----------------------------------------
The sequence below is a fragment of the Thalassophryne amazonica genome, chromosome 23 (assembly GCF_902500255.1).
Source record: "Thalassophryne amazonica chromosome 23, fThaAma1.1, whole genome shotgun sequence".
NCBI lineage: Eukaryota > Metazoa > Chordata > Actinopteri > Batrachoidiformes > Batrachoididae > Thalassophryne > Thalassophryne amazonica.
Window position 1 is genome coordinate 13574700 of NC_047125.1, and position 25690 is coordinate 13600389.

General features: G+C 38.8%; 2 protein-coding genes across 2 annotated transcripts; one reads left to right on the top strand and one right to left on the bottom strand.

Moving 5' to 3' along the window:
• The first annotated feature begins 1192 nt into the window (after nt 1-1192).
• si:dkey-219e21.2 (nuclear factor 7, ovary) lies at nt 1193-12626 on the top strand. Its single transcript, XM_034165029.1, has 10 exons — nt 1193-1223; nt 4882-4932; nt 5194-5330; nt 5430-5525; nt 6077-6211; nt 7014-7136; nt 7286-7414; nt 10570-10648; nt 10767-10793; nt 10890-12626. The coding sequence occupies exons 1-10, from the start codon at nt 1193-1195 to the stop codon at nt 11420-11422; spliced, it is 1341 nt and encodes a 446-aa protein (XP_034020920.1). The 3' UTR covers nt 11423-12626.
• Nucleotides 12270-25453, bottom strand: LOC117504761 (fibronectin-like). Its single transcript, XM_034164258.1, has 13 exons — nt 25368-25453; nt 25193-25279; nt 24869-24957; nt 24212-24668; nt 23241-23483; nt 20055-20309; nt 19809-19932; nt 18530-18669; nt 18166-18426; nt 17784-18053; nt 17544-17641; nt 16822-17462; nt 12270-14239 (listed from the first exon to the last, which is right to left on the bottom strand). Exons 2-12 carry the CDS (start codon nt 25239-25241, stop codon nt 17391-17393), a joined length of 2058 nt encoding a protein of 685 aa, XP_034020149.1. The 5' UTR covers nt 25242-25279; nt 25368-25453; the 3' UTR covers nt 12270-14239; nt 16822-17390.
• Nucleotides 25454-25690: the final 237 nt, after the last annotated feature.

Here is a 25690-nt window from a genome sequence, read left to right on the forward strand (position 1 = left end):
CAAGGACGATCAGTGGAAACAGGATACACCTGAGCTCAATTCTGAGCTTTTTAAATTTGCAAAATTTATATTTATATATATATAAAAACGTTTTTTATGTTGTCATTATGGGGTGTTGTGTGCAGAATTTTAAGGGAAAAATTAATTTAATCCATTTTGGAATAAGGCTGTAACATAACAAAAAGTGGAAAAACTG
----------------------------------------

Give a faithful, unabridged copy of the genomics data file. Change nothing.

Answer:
The sequence below is a fragment of the Thalassophryne amazonica genome, chromosome 23 (assembly GCF_902500255.1).
Source record: "Thalassophryne amazonica chromosome 23, fThaAma1.1, whole genome shotgun sequence".
NCBI lineage: Eukaryota > Metazoa > Chordata > Actinopteri > Batrachoidiformes > Batrachoididae > Thalassophryne > Thalassophryne amazonica.
Window position 1 is genome coordinate 13574700 of NC_047125.1, and position 25690 is coordinate 13600389.

General features: G+C 38.8%; 2 protein-coding genes across 2 annotated transcripts; one reads left to right on the top strand and one right to left on the bottom strand.

Moving 5' to 3' along the window:
• The first annotated feature begins 1192 nt into the window (after nt 1-1192).
• si:dkey-219e21.2 (nuclear factor 7, ovary) lies at nt 1193-12626 on the top strand. Its single transcript, XM_034165029.1, has 10 exons — nt 1193-1223; nt 4882-4932; nt 5194-5330; nt 5430-5525; nt 6077-6211; nt 7014-7136; nt 7286-7414; nt 10570-10648; nt 10767-10793; nt 10890-12626. The coding sequence occupies exons 1-10, from the start codon at nt 1193-1195 to the stop codon at nt 11420-11422; spliced, it is 1341 nt and encodes a 446-aa protein (XP_034020920.1). The 3' UTR covers nt 11423-12626.
• Nucleotides 12270-25453, bottom strand: LOC117504761 (fibronectin-like). Its single transcript, XM_034164258.1, has 13 exons — nt 25368-25453; nt 25193-25279; nt 24869-24957; nt 24212-24668; nt 23241-23483; nt 20055-20309; nt 19809-19932; nt 18530-18669; nt 18166-18426; nt 17784-18053; nt 17544-17641; nt 16822-17462; nt 12270-14239 (listed from the first exon to the last, which is right to left on the bottom strand). Exons 2-12 carry the CDS (start codon nt 25239-25241, stop codon nt 17391-17393), a joined length of 2058 nt encoding a protein of 685 aa, XP_034020149.1. The 5' UTR covers nt 25242-25279; nt 25368-25453; the 3' UTR covers nt 12270-14239; nt 16822-17390.
• Nucleotides 25454-25690: the final 237 nt, after the last annotated feature.

Here is a 25690-nt window from a genome sequence, read left to right on the forward strand (position 1 = left end):
CAAGGACGATCAGTGGAAACAGGATACACCTGAGCTCAATTCTGAGCTTTTTAAATTTGCAAAATTTATATTTATATATATATAAAAACGTTTTTTATGTTGTCATTATGGGGTGTTGTGTGCAGAATTTTAAGGGAAAAATTAATTTAATCCATTTTGGAATAAGGCTGTAACATAACAAAAAGTGGAAAAACTG